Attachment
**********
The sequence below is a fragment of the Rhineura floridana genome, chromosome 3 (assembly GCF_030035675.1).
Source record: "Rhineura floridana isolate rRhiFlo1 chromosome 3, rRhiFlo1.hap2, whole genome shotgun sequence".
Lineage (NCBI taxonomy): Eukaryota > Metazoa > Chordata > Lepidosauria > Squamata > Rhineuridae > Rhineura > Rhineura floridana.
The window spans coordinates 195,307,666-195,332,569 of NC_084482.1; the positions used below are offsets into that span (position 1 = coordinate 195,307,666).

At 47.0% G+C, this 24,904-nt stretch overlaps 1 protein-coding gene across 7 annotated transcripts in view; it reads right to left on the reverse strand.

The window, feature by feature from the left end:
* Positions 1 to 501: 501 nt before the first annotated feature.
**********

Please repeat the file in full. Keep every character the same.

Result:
The sequence below is a fragment of the Rhineura floridana genome, chromosome 3 (assembly GCF_030035675.1).
Source record: "Rhineura floridana isolate rRhiFlo1 chromosome 3, rRhiFlo1.hap2, whole genome shotgun sequence".
Lineage (NCBI taxonomy): Eukaryota > Metazoa > Chordata > Lepidosauria > Squamata > Rhineuridae > Rhineura > Rhineura floridana.
The window spans coordinates 195,307,666-195,332,569 of NC_084482.1; the positions used below are offsets into that span (position 1 = coordinate 195,307,666).

At 47.0% G+C, this 24,904-nt stretch overlaps 1 protein-coding gene across 7 annotated transcripts in view; it reads right to left on the reverse strand.

The window, feature by feature from the left end:
* Positions 1 to 501: 501 nt before the first annotated feature.